Balding Hall salutes a firefighting pioneer

Pete Balding, centre, cuts the ribbon for the new Mill Bay Fire Hall dedicated in his name earlier this spring. - courtesy David Slade
Pete Balding, centre, cuts the ribbon for the new Mill Bay Fire Hall dedicated in his name earlier this spring.
— image credit: courtesy David Slade

Mill Bay’s new fire hall was dedicated recently to a man who joined Mill Bay’s  Fire Department in the late ‘50s.

“Pete Balding lived and breathed the Mill Bay fire department,” said David Slade, chair of the Mill Bay Fire Protection District. “He raised the bar for volunteer fire departments; he put a lot of emphasis on training.”

“The dedication was a complete surprise and an honour I wasn’t expecting,” Balding said modestly.

When the former volunteer fire department chief joined in 1959, it was partly out of interest and partly out of self-preservation. At the time, Mill Bay’s fire truck was kept at George Hauk’s gas station, which was located next door to where the Rosebank Cottages stand today on Mill Bay Road. If you didn’t pay your $5 and join the department, your name wouldn’t go on the list of houses to save if fire struck.

“Those were fun days. You have no idea what the department was like then. It took a lot of coaching and a lot of swearing; we literally had no budget,” Balding said.

As the budget increased, so did their knowledge about safe firefighting techniques.

“In the early days, we didn’t know anything about safety, we’d just run into the house, pull out as much furniture as we could and put it under a tarp,” he added. “In those days, furniture could be out on the lawn for months and months and no one would touch it. Those were different times.”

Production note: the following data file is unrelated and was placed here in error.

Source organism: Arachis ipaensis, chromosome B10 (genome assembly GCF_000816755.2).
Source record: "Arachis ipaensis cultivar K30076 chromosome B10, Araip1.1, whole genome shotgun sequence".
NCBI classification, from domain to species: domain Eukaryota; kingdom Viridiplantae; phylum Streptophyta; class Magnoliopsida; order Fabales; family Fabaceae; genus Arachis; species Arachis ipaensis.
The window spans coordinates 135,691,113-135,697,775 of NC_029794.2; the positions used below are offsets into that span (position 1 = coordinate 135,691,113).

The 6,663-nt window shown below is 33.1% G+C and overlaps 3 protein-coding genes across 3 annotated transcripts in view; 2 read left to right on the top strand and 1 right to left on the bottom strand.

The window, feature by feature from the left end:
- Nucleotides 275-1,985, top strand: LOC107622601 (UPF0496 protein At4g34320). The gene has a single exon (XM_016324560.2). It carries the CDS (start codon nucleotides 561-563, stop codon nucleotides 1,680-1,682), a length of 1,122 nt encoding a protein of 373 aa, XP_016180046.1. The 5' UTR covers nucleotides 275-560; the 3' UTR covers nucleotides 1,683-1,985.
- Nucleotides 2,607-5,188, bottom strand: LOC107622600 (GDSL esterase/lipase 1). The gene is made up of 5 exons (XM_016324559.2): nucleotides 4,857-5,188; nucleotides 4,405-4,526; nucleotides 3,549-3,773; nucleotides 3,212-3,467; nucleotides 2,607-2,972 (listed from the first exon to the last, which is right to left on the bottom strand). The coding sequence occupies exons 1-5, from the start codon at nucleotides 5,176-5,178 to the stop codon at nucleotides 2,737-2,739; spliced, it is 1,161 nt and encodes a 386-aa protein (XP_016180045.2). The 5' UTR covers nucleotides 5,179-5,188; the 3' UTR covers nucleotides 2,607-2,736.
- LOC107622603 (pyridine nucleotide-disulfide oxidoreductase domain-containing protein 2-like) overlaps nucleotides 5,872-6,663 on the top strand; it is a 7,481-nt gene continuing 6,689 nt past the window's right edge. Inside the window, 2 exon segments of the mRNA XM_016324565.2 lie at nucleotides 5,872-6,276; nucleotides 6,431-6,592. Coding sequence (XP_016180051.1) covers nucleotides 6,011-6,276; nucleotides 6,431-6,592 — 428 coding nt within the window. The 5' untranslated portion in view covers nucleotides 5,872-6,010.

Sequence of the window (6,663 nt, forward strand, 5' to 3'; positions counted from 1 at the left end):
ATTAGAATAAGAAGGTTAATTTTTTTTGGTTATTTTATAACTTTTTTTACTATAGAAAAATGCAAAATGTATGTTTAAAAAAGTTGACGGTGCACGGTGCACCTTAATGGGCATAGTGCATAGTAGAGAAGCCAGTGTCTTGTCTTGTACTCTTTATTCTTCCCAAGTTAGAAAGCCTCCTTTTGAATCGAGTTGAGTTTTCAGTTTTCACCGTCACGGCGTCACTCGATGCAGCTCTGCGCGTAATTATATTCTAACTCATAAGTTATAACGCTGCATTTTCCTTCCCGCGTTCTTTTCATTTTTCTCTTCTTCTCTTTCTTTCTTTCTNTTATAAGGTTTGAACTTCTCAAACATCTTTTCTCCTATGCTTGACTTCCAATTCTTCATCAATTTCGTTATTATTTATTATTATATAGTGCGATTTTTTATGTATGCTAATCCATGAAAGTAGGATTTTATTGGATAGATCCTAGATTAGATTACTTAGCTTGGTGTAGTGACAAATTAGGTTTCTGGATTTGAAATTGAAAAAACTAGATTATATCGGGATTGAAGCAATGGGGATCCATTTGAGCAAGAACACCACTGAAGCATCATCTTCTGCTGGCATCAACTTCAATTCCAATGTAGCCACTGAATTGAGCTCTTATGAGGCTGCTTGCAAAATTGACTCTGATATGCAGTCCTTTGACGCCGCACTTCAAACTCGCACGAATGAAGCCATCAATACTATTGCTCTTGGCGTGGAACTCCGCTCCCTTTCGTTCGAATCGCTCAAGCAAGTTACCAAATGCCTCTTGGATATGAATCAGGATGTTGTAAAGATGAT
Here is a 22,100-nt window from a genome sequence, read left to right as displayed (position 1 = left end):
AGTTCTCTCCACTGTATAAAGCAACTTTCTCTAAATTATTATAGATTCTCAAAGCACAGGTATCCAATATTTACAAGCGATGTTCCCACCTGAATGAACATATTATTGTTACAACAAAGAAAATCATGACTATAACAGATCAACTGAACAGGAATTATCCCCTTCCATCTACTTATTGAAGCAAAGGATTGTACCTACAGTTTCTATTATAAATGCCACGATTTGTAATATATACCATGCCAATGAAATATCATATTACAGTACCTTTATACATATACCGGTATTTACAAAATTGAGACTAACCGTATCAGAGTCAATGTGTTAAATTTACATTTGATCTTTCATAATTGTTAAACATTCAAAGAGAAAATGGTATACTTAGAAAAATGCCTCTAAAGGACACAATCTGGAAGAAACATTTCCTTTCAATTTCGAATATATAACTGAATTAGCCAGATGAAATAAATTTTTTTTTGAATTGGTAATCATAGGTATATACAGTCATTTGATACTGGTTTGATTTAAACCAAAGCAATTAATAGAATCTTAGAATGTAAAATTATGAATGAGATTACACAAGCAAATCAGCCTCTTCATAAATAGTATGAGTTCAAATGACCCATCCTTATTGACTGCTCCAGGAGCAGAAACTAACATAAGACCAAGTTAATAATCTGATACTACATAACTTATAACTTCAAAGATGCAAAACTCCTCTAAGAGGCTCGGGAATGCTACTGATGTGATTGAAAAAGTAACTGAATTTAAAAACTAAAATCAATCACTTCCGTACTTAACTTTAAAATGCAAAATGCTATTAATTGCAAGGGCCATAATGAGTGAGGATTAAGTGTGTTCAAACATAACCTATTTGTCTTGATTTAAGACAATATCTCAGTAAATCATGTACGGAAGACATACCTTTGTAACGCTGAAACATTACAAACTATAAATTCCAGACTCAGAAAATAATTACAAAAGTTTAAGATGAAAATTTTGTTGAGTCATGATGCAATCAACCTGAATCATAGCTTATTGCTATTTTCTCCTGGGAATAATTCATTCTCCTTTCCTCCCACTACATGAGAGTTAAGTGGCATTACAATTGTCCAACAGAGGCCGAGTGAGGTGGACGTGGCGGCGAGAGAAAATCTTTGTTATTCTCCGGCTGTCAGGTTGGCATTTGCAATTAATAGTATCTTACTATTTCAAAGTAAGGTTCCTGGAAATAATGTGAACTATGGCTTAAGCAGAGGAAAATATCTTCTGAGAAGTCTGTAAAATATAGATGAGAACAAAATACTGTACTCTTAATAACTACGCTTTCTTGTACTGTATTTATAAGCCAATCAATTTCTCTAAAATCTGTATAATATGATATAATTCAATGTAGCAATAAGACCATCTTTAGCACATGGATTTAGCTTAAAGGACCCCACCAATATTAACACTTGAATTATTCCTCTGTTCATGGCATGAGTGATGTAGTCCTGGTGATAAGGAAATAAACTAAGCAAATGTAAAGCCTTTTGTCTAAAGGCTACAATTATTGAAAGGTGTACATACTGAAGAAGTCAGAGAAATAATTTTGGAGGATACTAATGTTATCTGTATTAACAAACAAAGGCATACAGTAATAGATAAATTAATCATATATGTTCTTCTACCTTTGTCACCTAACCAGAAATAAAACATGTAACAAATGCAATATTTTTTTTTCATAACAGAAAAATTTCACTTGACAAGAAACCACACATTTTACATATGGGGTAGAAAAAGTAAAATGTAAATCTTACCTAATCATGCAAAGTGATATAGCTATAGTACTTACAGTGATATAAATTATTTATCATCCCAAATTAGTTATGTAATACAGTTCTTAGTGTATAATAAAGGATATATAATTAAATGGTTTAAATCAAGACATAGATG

According to Slade, a lockout occurred in about 1990. A number of firefighters quit and the district was without fire protection for about 24 hours. That’s when the community rallied, particularly Balding.

The former fire chief led the department through some turbulent times, first as an officer and then as its chief from 1991-2002. He oversaw the construction of a fire hall and ensured professional training.

“No one else wanted the damned job,” Banning said, laughing. “I was never a good firefighter, but I liked organizing things.”

The new hall on Hutchinson Road which was dedicated to him was originally going to be a reno and an addition, but the quote for a new building proved to be about the same. In addition to its seismic upgrade, aesthetically pleasing look, heat pump and additional parking, the station won honourable mention in the Vancouver Island Real Estate Board’s commercial building awards.

“Our fire department has some great facilities, modern equipment and we are always on the lookout for dedicated men and women who are looking for some new skills and an opportunity to serve their community,” Slade said. “You don’t have to be incredibly fit to volunteer, there are lots of other opportunities with the department.”

Those interested – the position pays a small stipend which can add up to a couple of thousand dollars annually if you attend all the callouts and functions – should email or

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